THE MICHIGAN DAILY
Saturday, Octabo 24, ,197© ,
THE MICHIGAN DAILY Saturday, October 24, 1970
photographs on exhibit
Margaret Bourke-White, war
dustrial photographer, editor
and journalist, will be honored
with an exhibit of .her work at
the Museum of Art, in Alumni
Hall, Oct 7 through Nov. 17.
The exhibit is one of the
events marking the 100th an-
zine. She joined the Life maga-
zine staff in 1936, serving over-
seas as a correspondent-photo-
grapher in World War II and
the Korean War.
The more than 100 photo-
graphs in the exhibit, selected
by Miss Bourke-White for the
occasion, represent all phases
Directing and buildin
By LAURIE HARRIS
"The values in a play must
interest everyone in some way,"
says Allen Fletcher, Artistic
Director of the newly formed
Actors Company which premier
ed in Ann Arbor with In the
Matter of J. Robert Oppen-
Fletcher is not small; in fact,
he is quite large. But he is un-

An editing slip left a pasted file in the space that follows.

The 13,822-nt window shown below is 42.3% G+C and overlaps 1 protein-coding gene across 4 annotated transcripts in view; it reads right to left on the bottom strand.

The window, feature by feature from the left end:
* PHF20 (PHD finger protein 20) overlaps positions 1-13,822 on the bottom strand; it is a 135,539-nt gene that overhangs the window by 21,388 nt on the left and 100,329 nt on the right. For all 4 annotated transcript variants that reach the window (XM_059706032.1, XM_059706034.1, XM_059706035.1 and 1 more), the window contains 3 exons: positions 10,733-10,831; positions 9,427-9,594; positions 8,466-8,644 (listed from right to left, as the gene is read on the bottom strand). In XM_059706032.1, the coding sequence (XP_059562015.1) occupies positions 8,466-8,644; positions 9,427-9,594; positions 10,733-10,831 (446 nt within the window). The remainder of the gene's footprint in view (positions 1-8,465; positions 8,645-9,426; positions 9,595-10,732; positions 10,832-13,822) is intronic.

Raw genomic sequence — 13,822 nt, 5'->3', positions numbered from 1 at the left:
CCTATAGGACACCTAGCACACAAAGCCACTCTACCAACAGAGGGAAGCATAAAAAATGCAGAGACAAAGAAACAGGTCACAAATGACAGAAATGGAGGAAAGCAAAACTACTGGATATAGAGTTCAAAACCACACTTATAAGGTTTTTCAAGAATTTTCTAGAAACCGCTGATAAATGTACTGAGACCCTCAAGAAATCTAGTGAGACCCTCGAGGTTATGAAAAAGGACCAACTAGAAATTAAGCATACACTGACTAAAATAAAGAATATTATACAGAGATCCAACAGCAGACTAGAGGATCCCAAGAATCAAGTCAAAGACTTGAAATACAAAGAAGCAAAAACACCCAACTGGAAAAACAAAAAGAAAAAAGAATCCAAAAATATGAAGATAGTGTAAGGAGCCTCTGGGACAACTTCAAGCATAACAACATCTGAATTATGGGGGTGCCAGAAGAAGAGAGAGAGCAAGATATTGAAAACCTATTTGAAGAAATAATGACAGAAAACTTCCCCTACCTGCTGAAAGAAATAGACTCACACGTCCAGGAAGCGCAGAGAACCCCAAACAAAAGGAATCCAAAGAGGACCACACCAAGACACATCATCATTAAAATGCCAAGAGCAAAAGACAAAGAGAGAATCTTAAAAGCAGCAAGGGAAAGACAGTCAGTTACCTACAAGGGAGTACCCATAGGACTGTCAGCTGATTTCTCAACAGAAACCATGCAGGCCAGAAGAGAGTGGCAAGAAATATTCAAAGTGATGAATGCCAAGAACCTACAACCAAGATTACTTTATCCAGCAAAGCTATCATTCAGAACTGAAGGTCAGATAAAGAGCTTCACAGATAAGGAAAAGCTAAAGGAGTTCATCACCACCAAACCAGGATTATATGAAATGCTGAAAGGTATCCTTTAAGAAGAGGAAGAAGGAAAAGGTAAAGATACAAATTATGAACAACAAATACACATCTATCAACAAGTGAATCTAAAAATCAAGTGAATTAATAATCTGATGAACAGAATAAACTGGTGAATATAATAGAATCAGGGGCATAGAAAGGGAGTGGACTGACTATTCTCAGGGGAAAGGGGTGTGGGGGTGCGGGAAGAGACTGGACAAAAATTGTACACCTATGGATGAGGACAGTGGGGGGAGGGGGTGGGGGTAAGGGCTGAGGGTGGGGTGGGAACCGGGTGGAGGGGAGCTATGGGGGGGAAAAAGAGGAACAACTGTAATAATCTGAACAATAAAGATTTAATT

assuming and takes his seat
with a gentle caution. He holds
his elbows in tight to his sides
and speaks with a soft, but
trained voice. His large feathery
eyebrows accentuate his words,
and his hands punctuate his
Before he speaks it would be
difficult to believe that he was
Artistic Director of the Amer-
ican Shakespeare Festival at
Stratford, Connecticut and is
presently Resident Director of
Ameriea n Conservatory of
Theatre in San Francisco.,
The Actors Company has
branched out into the more
modern field presenting Ann
Arbor audiences with In the
Matter of J.Robert Oppen-
heimer, a contemporary drama
about the ethics behind the de-
velopment of the bomb.
Fletcher believes the theatre
is based on personal experience.
"It has to touch your life in
some way." Oppenheimer, Flet-
cher says, gives the audience a
present day "Everyman." He is
almost superhuman in his